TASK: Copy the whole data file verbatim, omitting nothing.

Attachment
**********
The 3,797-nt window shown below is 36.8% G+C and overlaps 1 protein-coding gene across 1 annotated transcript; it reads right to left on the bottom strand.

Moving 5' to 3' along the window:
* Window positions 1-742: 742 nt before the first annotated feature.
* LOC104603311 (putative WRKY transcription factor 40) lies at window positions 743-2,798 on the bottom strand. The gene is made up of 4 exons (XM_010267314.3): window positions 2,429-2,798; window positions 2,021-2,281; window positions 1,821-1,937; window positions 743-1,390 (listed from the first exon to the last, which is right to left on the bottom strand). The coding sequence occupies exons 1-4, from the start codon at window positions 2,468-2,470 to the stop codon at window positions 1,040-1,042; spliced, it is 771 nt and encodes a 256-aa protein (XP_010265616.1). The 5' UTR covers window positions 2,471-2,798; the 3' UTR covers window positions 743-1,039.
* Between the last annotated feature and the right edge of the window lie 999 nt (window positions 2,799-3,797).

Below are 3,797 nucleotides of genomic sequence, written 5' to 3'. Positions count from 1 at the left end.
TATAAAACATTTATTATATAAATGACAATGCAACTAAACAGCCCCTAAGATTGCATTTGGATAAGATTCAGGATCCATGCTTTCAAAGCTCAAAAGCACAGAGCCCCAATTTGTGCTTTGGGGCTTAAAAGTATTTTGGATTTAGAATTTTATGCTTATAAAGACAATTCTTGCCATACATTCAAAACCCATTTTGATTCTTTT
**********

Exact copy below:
The 3,797-nt window shown below is 36.8% G+C and overlaps 1 protein-coding gene across 1 annotated transcript; it reads right to left on the bottom strand.

Moving 5' to 3' along the window:
* Window positions 1-742: 742 nt before the first annotated feature.
* LOC104603311 (putative WRKY transcription factor 40) lies at window positions 743-2,798 on the bottom strand. The gene is made up of 4 exons (XM_010267314.3): window positions 2,429-2,798; window positions 2,021-2,281; window positions 1,821-1,937; window positions 743-1,390 (listed from the first exon to the last, which is right to left on the bottom strand). The coding sequence occupies exons 1-4, from the start codon at window positions 2,468-2,470 to the stop codon at window positions 1,040-1,042; spliced, it is 771 nt and encodes a 256-aa protein (XP_010265616.1). The 5' UTR covers window positions 2,471-2,798; the 3' UTR covers window positions 743-1,039.
* Between the last annotated feature and the right edge of the window lie 999 nt (window positions 2,799-3,797).

Below are 3,797 nucleotides of genomic sequence, written 5' to 3'. Positions count from 1 at the left end.
TATAAAACATTTATTATATAAATGACAATGCAACTAAACAGCCCCTAAGATTGCATTTGGATAAGATTCAGGATCCATGCTTTCAAAGCTCAAAAGCACAGAGCCCCAATTTGTGCTTTGGGGCTTAAAAGTATTTTGGATTTAGAATTTTATGCTTATAAAGACAATTCTTGCCATACATTCAAAACCCATTTTGATTCTTTT